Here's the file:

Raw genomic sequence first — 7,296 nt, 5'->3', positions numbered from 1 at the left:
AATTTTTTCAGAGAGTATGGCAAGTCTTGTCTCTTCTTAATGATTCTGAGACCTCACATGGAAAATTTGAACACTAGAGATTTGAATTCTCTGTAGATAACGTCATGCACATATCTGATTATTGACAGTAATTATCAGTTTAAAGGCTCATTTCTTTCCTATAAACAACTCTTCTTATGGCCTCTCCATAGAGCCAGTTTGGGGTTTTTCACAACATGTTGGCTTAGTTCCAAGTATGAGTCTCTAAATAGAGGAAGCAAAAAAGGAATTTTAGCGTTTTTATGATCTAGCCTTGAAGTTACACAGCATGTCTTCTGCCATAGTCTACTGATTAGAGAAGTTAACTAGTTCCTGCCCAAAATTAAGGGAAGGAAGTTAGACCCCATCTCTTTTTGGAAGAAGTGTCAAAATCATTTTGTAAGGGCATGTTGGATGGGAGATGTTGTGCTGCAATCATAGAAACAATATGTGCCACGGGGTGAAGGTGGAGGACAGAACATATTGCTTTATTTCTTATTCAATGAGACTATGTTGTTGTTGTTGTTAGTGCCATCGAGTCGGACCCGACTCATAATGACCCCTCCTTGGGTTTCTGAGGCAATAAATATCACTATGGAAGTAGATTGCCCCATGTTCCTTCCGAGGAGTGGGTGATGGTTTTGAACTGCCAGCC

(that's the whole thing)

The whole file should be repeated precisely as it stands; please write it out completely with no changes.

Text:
Raw genomic sequence first — 7,296 nt, 5'->3', positions numbered from 1 at the left:
AATTTTTTCAGAGAGTATGGCAAGTCTTGTCTCTTCTTAATGATTCTGAGACCTCACATGGAAAATTTGAACACTAGAGATTTGAATTCTCTGTAGATAACGTCATGCACATATCTGATTATTGACAGTAATTATCAGTTTAAAGGCTCATTTCTTTCCTATAAACAACTCTTCTTATGGCCTCTCCATAGAGCCAGTTTGGGGTTTTTCACAACATGTTGGCTTAGTTCCAAGTATGAGTCTCTAAATAGAGGAAGCAAAAAAGGAATTTTAGCGTTTTTATGATCTAGCCTTGAAGTTACACAGCATGTCTTCTGCCATAGTCTACTGATTAGAGAAGTTAACTAGTTCCTGCCCAAAATTAAGGGAAGGAAGTTAGACCCCATCTCTTTTTGGAAGAAGTGTCAAAATCATTTTGTAAGGGCATGTTGGATGGGAGATGTTGTGCTGCAATCATAGAAACAATATGTGCCACGGGGTGAAGGTGGAGGACAGAACATATTGCTTTATTTCTTATTCAATGAGACTATGTTGTTGTTGTTGTTAGTGCCATCGAGTCGGACCCGACTCATAATGACCCCTCCTTGGGTTTCTGAGGCAATAAATATCACTATGGAAGTAGATTGCCCCATGTTCCTTCCGAGGAGTGGGTGATGGTTTTGAACTGCCAGCC